* Make it safe for employees to engage in voice. For example, reward the courage that employees show by challenging standard procedures. * Teach managers how to be exceptional listeners, and to receive and respond appropriately to constructive feedback. * Teach employees how to make suggestions even when they feel uncomfortable or when others don't agree with them * Help everyone see the big picture and the value of their individual contributions. Employees who feel connected to the organization are more likely to speak up because they have a vested interested in its success. LePine, J.A. & Van Dyne, L. (2001). Voice and cooperative behavior as contrasting forms of contextual performance: Evidence of differential relationships with Big Five personality characteristics and cognitive ability. Journal of Applied Psychology, 86, 326-336.. Whiting, S.W., Podsakoff, P.M., & Pierce, J.R. (2008). Effects of task performance, helping, voice, and organizational loyalty on performance appraisal ratings. Journal of Applied Psychology, 93:125-139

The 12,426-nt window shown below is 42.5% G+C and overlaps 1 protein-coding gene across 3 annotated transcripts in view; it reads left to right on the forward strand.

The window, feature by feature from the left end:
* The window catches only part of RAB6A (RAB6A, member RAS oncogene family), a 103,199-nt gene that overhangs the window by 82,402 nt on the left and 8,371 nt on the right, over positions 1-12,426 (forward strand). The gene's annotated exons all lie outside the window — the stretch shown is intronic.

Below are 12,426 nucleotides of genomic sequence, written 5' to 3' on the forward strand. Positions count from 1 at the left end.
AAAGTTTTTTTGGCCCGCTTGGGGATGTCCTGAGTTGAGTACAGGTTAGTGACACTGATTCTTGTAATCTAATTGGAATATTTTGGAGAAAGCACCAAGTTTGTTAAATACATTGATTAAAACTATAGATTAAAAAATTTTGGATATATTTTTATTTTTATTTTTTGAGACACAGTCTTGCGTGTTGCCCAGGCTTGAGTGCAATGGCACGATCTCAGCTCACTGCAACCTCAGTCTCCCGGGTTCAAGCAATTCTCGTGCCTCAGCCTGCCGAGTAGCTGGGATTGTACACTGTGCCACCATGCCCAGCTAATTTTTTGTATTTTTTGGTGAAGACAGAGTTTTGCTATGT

It has also been argued that the way employees are treated through the provision of opportunities for voice may have a more significant impact on commitment than the way employees are paid (Blinder, 1990:21).
Boroff and Lewin’s (1997) loyal employees who experienced unfair treatment were more likely to respond by suffering in silence.